Investors Foresee Modest Drop In Office Demand As Lease Lengths Inch Back Up
Commercial real estate investors worldwide are fairly optimistic about the continued demand for office space in a post-pandemic environment, though they believe demand will contract slightly, according to CBRE's recently released Global Investor Intentions Survey 2021.
More than half of investors surveyed in the Americas (52%) expect office leasing volumes to decrease less than 10% over the next three years, which is roughly on par with how investors feel in the rest of the world. However, a sizable minority in the Americas (27%) said they believe that demand will contract 10% to 30% over the next three years, and only 10% believe it will stay the same.
Almost no investors (2%) in the Americas said they believe office demand will expand by up to 10%, no Americas-based investors said it would expand any more than that and 9% were unsure.
“Investors and lenders in particular are warming up to the idea of financing office buildings across the country, realizing that perhaps there was an overreaction to work-at-home and that, in fact, more companies are going to be returning to a work environment of some sort,” CBRE Debt & Structured Finance Global President Brian Stoffers told PlaceTech.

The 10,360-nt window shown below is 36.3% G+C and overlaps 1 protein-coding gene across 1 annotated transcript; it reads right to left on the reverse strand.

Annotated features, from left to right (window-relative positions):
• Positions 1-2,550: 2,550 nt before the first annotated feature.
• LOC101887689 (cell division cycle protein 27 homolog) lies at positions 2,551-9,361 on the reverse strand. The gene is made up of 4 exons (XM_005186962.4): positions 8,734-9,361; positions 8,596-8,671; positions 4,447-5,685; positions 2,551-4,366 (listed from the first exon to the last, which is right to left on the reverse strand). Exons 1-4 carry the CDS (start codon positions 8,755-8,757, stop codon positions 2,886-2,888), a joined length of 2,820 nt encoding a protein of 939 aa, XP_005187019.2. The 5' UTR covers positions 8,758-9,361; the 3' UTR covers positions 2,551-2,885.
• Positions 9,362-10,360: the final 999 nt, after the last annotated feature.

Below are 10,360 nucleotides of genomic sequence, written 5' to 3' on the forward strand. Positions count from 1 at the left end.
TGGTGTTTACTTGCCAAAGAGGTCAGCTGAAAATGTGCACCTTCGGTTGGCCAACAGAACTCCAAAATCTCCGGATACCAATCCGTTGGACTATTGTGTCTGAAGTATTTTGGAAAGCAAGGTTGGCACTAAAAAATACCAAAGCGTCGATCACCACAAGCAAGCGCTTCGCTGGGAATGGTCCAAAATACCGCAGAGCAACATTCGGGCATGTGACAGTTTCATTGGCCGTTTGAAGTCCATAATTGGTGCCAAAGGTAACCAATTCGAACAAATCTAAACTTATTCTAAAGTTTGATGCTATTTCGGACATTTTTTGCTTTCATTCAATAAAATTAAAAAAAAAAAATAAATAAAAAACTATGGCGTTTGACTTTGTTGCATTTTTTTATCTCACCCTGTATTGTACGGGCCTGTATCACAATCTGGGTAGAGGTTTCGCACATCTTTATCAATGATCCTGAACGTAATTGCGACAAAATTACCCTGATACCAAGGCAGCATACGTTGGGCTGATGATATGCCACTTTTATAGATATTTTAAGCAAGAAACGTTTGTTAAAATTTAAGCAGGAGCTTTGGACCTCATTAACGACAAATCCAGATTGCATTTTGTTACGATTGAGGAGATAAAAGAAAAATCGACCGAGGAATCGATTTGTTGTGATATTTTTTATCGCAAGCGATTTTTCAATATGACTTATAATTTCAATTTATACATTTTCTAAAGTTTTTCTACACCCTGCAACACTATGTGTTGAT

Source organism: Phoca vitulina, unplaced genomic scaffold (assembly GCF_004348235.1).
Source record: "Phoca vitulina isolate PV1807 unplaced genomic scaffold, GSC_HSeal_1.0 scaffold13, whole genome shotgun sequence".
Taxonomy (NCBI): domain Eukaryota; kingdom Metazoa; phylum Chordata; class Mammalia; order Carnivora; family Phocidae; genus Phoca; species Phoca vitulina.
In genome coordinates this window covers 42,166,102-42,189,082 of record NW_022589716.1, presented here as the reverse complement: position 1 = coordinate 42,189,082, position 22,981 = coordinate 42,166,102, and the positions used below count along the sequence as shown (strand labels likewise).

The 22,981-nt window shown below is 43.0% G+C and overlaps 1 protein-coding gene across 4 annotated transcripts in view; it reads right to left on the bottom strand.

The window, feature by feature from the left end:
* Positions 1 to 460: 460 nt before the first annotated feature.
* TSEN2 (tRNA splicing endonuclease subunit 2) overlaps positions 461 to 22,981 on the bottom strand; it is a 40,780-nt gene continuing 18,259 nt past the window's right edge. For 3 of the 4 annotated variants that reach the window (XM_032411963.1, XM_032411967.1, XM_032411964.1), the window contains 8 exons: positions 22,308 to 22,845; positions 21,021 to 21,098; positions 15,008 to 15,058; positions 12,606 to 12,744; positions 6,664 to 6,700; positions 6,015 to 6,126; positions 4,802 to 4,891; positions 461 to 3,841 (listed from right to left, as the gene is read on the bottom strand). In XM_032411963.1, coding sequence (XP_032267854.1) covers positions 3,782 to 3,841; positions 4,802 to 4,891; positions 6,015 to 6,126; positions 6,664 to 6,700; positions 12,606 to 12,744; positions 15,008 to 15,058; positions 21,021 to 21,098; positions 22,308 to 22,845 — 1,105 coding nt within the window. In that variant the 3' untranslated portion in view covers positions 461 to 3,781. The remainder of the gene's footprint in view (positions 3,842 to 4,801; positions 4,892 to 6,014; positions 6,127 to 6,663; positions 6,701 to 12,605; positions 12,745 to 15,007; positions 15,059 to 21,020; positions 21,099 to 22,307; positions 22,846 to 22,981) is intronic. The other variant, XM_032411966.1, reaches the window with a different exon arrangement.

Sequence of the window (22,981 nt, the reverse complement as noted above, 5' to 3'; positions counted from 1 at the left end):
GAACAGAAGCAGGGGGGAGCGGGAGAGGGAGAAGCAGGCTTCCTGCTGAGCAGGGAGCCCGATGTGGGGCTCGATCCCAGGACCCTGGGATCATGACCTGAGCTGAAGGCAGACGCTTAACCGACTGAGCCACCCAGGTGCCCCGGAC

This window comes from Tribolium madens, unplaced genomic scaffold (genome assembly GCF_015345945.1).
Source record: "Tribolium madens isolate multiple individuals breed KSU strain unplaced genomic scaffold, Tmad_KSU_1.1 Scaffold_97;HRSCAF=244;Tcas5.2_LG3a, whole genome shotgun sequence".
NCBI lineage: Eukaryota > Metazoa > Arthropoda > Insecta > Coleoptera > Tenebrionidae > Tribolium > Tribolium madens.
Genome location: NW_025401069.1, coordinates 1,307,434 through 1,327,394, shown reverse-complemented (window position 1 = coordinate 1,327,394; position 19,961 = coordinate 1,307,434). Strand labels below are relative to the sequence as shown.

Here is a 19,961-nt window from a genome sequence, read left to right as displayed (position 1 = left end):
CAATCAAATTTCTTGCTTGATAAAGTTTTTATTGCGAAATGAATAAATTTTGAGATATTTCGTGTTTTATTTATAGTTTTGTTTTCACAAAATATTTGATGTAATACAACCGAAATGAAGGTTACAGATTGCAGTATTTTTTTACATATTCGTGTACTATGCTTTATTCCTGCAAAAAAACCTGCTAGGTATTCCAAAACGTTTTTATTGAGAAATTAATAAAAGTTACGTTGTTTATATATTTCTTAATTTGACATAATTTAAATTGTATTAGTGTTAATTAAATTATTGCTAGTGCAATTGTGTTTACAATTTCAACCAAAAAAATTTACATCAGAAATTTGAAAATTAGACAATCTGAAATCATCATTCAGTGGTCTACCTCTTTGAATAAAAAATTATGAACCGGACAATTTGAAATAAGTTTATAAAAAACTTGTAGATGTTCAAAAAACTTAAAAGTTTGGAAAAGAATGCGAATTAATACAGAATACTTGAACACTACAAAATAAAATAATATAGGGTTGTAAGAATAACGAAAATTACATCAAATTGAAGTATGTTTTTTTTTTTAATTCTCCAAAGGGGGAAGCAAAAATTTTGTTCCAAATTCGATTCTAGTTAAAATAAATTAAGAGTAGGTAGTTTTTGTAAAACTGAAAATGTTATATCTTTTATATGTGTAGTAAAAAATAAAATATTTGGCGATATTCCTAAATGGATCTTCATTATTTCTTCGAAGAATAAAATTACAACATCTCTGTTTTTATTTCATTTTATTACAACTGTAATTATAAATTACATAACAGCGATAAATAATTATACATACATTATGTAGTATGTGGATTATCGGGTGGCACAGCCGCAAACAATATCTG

For investors in the Americas, office remains the third choice among property types, favored by fewer than 15% of respondents, CBRE reports. Industrial is still No. 1, with more than 35% picking it as their first choice, and multifamily is second, with nearly 30%.
Workers see flexible work environments as one of the ways to get workers back to the office, spurring some tenants to add coworking space into their overall leases, according to the panelists at Bisnow's Atlanta office event earlier this month.
"We have our first two [requests for proposals] that require coworking,” North American Properties Managing Partner Tim Perry said. "I think it's here to stay."
Tenants are still committing to traditional 10-year office leases, at least in some places, according to Avison Young, as reported by Commercial Observer. In Manhattan, average lease lengths were back up to 103 months in June, not far short of the 10-year benchmark.
“Psychologically, people are ready to return to work," Avison Young Executive Director of Innovation and Insight Advisory Craig Leibowitz told CO. "Schools reopening and things of that nature enables, or has enabled, tenants that have operated with more conviction to sign longer-term leases."